Generally, teachers have been posting assignments at around 9 a.m., but some have been getting their work up earlier.

Vander Bleek said most materials have been provided by the school, and there were plenty of online resources for Sam to use for poetry, but they wanted to find their own.

“It was just an option if you had anything at home you wanted to use,” Julie Vander Bleek said. “But really everything has been online resources they link you to. I think everything, every subject they’ve had, everybody can get everything online.”

8:45 a.m. – Ruby logged on to a home laptop. Checks email for daily slides with assignments. Starts link to video read aloud.

A second-grader, Ruby is in a little different situation than her four siblings. The district provides Chromebooks for students starting in the third grade. That leaves second-graders and younger working offline.

There’s still online work for Ruby, her mom said. Each day, Ruby’s teacher sends out an email with a slide containing links to online work. It’s very similar, Vander Bleek said, to the older children’s Google Classroom interface.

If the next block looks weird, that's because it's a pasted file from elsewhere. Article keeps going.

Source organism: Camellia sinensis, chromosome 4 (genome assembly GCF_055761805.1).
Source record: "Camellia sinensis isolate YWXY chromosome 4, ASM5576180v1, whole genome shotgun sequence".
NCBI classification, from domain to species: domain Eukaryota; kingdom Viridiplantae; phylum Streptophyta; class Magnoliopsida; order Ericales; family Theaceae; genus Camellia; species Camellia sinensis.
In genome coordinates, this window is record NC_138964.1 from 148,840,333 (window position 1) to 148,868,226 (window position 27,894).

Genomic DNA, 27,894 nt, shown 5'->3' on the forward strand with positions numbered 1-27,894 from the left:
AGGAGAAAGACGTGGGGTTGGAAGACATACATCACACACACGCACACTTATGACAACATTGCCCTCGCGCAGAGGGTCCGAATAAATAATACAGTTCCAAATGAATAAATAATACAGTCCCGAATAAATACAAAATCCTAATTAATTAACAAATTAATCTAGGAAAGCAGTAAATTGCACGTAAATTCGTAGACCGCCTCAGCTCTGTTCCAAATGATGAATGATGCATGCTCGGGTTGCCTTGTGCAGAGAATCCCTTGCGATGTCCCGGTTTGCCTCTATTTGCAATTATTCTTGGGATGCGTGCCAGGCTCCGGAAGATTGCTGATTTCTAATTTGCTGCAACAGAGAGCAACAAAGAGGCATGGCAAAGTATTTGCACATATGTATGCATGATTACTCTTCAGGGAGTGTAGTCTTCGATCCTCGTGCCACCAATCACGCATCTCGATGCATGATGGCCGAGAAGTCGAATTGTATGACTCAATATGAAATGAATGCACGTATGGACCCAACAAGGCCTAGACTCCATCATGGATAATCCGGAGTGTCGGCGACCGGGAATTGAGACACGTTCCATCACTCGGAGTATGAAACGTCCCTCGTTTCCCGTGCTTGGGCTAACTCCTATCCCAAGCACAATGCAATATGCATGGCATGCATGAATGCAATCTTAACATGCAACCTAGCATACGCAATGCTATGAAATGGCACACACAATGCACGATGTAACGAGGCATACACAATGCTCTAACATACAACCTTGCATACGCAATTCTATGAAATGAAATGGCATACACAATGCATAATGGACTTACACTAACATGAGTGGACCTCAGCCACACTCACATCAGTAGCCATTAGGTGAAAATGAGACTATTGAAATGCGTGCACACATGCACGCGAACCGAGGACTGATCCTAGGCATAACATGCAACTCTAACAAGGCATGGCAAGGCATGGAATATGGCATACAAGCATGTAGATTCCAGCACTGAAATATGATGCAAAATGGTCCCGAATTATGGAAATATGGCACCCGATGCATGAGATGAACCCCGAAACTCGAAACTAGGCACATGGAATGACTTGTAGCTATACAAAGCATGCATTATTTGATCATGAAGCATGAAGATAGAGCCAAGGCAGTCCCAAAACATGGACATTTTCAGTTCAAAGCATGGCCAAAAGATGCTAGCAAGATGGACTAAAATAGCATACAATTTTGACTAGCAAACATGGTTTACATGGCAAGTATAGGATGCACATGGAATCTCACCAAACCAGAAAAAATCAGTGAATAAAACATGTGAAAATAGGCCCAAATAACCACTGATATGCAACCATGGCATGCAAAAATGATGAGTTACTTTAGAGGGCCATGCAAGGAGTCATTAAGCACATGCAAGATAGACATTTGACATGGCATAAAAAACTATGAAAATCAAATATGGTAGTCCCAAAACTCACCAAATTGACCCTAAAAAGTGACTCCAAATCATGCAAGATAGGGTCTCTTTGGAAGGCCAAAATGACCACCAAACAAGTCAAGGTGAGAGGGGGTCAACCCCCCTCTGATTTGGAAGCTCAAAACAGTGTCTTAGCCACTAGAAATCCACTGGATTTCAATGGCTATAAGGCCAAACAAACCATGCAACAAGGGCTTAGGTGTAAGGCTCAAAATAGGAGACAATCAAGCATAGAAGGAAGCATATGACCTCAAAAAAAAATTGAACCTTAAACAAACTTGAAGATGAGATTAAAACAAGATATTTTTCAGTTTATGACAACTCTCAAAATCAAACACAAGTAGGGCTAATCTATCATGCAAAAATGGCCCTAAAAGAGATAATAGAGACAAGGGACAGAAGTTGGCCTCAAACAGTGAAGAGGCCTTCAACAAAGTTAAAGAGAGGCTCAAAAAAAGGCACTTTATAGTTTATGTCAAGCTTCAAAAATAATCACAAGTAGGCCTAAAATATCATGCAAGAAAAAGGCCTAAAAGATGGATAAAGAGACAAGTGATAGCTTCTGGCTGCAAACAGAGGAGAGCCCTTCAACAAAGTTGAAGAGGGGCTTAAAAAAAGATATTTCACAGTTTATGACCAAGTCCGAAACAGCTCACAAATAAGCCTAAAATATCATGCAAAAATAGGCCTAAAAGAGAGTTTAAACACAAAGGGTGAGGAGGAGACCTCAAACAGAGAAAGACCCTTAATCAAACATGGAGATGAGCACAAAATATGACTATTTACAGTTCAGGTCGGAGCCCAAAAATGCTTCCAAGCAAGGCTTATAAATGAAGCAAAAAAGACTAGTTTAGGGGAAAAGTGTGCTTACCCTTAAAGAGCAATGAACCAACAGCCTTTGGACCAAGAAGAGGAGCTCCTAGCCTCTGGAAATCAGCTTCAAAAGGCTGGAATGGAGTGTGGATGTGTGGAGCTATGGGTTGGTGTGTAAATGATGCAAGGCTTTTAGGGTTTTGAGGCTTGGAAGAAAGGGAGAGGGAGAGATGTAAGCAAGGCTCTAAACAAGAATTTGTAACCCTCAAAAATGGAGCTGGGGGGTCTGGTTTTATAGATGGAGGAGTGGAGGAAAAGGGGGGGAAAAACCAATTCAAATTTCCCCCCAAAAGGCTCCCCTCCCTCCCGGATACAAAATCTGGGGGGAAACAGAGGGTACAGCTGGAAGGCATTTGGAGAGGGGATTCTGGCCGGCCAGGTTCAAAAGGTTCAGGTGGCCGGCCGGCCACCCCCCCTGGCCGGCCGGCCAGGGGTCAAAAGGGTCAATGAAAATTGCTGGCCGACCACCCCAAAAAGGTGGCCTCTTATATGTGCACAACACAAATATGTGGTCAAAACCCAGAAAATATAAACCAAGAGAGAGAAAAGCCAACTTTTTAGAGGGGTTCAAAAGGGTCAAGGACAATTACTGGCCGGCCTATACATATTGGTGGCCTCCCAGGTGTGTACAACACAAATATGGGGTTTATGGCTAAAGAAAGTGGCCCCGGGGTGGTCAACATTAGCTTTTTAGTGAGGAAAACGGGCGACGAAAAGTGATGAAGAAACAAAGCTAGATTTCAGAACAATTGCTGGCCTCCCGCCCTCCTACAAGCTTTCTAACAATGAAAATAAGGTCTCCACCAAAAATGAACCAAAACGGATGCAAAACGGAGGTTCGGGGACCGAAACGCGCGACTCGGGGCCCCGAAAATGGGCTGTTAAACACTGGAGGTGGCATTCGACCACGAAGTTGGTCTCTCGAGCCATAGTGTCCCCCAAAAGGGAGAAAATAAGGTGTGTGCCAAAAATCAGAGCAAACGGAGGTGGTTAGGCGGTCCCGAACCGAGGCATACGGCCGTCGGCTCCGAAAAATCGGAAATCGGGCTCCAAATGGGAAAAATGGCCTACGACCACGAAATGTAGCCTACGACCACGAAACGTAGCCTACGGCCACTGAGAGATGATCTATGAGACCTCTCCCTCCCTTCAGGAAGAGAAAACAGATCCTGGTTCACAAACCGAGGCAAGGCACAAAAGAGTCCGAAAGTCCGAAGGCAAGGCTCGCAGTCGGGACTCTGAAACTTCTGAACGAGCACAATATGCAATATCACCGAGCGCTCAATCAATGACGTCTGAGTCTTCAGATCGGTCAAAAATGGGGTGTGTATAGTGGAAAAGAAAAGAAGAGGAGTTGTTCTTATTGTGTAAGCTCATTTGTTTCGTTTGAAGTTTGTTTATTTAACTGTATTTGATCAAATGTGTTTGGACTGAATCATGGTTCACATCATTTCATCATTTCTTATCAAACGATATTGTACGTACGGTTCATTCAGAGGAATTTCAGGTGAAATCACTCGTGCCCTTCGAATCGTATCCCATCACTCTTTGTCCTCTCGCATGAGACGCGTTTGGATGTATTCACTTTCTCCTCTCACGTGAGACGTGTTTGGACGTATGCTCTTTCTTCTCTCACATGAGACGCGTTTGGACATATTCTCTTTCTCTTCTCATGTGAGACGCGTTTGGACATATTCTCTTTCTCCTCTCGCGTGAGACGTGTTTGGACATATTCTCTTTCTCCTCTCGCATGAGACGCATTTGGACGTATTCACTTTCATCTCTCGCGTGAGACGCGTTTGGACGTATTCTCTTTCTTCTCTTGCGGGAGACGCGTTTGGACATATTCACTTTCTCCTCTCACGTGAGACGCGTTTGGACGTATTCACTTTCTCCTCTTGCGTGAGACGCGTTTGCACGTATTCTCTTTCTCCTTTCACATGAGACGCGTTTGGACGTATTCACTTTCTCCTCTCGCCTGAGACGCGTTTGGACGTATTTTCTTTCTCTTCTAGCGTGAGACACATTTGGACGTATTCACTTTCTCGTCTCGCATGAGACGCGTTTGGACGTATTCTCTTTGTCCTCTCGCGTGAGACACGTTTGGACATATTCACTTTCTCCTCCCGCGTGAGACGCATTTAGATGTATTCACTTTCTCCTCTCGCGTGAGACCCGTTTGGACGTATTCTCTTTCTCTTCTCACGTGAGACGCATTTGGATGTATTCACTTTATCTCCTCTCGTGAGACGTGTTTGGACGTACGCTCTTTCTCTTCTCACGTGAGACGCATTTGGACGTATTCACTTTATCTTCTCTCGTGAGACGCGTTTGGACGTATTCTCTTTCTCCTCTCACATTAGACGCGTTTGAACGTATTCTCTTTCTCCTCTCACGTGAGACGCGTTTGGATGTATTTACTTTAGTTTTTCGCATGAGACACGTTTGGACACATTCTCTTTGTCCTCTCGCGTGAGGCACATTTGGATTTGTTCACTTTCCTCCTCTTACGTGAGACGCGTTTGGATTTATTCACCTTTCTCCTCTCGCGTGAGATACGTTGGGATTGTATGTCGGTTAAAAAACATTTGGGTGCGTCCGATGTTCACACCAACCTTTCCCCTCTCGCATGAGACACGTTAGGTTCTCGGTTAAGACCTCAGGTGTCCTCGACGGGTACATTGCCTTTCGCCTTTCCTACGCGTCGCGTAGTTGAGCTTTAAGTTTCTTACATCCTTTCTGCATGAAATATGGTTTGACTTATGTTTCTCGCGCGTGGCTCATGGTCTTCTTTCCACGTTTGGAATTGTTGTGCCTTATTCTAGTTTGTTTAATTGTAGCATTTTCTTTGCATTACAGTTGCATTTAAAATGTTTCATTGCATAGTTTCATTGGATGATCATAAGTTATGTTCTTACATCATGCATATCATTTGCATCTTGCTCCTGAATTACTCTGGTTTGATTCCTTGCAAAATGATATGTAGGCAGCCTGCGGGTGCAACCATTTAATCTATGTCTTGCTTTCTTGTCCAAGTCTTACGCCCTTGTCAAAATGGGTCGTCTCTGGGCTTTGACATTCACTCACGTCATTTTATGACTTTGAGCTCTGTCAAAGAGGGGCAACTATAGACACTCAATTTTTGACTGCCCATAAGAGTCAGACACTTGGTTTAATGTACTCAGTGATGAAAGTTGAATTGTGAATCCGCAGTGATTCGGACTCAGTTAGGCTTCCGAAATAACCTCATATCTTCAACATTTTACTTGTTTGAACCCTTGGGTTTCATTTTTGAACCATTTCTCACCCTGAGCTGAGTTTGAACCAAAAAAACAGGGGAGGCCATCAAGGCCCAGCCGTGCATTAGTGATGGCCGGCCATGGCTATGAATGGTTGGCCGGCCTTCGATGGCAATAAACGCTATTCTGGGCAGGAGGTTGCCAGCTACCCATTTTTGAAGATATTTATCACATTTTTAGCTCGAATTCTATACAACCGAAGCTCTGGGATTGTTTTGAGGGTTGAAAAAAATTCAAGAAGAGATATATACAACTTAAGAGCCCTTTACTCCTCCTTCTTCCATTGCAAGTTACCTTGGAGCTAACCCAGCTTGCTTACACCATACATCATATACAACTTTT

But most of the work is in packet form.

“Somehow that Friday [March 13] the teachers were able to put packets together for everybody second grade and under. It was copy paper of their math workbook,” Vander Bleek said. “They had to get those out for every kid. Then, last week, we went physically to the school and you could pick up the packet. There was no contact with anyone. They put them out in a tub. So we picked that one up for this week. That’s what I assume they’ll continue doing.”

9 a.m. – Charlie shows Henry the neat activity he wants to do with him that he was assigned for physical education today.

Vander Bleek said the children have really enjoyed the physical education activities provided by the gym teachers and have been working on them together, particularly in the afternoons.

“Sometimes it’s better because I can get my work done early,” Henry Vander Bleek said of the remote learning. “Then we can go play outside.”